May 15, 2012
Is Imagination More Important Than Knowledge?
The French philosopher Simone Weil wrote, “Imagination and fiction make up more than three quarters of our real life.” The more you think about this quote, the more you realize it is rather accurate. We are surrounded by the creative imaginations of millions of people. They intrude into our everyday lives, from the books we read, to the television we watch, to the design of the last building you saw. These manifestations of imagination have become a part of not just our lives, but of our culture. This begs the question, how much of our lives and what we know of our lives depends on this capacity to imagine? According to Albert Einstein, “Imagination is more important than knowledge. For knowledge is limited to all we now know and understand, while imagination embraces the entire world, and all there ever will be to know and understand.” I however, disagree with Mr. Einstein. There is an intrinsic relationship between imagination and knowledge, both relying upon the other’s existence to develop new ideas. Once imagination and knowledge have been defined, their interrelation can be more easily understood. Without imagination, humans would lack the ability to derive new ideas, but without prior knowledge, they would not know how to go about putting the new ideas into action. Every idea that imagination excogitates is based upon knowledge of another idea. The Romans, for example, borrowed the idea for their aqueducts from other ancient civilizations and improved upon it. The dependency between knowledge and imagination in determining new ideas is so complex, that neither can be deemed of greater importance than the other.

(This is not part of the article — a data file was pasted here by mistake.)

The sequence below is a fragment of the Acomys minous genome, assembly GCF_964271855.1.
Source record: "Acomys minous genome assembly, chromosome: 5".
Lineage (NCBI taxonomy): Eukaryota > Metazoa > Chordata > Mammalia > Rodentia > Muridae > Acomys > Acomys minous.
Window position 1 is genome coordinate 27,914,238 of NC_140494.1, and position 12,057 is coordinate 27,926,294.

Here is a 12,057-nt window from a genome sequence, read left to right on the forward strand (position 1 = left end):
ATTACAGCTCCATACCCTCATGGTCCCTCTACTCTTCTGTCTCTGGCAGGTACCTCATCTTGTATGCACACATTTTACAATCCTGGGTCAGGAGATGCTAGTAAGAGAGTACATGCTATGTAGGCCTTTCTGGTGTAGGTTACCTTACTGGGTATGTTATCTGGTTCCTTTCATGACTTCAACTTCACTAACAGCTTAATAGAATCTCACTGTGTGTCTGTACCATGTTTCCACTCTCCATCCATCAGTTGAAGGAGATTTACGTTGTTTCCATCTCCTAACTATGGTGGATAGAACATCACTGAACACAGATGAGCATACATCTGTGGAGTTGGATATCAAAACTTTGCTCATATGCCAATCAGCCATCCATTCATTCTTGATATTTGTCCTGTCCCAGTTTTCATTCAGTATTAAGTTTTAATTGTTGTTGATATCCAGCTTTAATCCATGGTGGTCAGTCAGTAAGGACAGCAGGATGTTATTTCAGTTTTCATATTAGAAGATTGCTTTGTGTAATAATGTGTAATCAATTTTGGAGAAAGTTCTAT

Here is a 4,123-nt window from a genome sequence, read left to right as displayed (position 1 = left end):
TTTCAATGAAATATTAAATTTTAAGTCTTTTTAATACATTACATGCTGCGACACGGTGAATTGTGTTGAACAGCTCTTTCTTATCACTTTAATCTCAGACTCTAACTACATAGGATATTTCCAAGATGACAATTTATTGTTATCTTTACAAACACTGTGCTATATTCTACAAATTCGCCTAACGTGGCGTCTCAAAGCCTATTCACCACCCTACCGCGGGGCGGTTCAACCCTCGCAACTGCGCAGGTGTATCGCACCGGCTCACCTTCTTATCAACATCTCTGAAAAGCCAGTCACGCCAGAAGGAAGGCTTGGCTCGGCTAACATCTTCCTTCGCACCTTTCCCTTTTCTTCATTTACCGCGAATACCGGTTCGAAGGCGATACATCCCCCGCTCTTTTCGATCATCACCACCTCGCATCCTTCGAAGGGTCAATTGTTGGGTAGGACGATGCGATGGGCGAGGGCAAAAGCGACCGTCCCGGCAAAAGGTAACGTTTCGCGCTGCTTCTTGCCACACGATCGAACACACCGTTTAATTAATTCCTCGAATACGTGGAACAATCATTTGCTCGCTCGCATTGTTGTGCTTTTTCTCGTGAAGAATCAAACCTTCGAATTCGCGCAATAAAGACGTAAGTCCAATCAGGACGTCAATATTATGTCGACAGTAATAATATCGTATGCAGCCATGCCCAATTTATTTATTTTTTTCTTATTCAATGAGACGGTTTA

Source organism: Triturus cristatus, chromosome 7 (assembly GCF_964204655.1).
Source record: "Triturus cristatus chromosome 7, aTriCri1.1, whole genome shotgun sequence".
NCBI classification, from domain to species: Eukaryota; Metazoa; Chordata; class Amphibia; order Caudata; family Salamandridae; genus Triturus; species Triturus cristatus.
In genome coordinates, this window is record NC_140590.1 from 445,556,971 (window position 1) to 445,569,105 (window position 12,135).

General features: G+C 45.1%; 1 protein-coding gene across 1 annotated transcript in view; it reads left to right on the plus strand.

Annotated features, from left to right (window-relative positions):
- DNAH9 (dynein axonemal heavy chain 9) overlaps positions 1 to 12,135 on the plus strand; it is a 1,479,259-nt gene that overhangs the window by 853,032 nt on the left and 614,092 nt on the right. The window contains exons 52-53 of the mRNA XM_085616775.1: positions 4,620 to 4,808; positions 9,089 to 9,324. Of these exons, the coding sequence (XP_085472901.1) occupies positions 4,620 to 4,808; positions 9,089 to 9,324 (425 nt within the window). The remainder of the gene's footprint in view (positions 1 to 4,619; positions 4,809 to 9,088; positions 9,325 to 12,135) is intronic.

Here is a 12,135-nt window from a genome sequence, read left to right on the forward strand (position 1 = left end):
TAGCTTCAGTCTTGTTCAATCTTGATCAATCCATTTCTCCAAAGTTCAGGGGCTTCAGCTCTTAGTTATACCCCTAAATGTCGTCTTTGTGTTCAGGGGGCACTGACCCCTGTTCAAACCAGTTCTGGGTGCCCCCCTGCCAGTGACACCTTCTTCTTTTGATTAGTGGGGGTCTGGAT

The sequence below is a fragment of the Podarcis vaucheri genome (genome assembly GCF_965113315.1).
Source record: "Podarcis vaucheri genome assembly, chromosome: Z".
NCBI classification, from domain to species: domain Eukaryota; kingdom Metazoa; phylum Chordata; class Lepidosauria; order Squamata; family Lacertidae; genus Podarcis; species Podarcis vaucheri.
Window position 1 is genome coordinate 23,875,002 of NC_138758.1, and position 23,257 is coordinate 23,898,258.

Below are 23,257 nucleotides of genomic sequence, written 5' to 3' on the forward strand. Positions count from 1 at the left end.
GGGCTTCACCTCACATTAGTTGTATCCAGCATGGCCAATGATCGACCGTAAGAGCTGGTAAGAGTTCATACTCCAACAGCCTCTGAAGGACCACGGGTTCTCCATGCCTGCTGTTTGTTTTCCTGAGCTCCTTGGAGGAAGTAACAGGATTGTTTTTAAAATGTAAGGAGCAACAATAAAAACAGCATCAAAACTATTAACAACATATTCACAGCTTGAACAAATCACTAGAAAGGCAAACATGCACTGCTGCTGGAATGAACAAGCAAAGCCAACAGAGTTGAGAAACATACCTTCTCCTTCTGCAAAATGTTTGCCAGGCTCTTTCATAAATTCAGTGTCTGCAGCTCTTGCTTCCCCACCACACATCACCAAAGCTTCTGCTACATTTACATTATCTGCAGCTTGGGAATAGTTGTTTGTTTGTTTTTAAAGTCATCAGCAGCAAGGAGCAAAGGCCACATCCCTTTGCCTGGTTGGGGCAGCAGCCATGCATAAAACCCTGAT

To better comprehend the complex relationship between imagination and knowledge, one must first understand what they entail individually. The Oxford Dictionary defines imagination as “the faculty or action of forming new ideas, or images or concepts of external objects not...
Bibliography: Dictionary. (n.d.). Retrieved 04 28, 2012, from Oxford Dictionaries: http://oxforddictionaries.com/definition/imagination?q=imagination
Gladwell, M. (2011, November 14). The Tweaker: The Real Genius of Steve Jobs. The New Yorker , 32-35.
Unknown. (n.d.). Aqueducts. Retrieved 04 28, 2012, from Aqueducts and Irrigation: http://www.facstaff.bucknell.edu/mvigeant/univ270_05/jake_aq/aqueducts.htm
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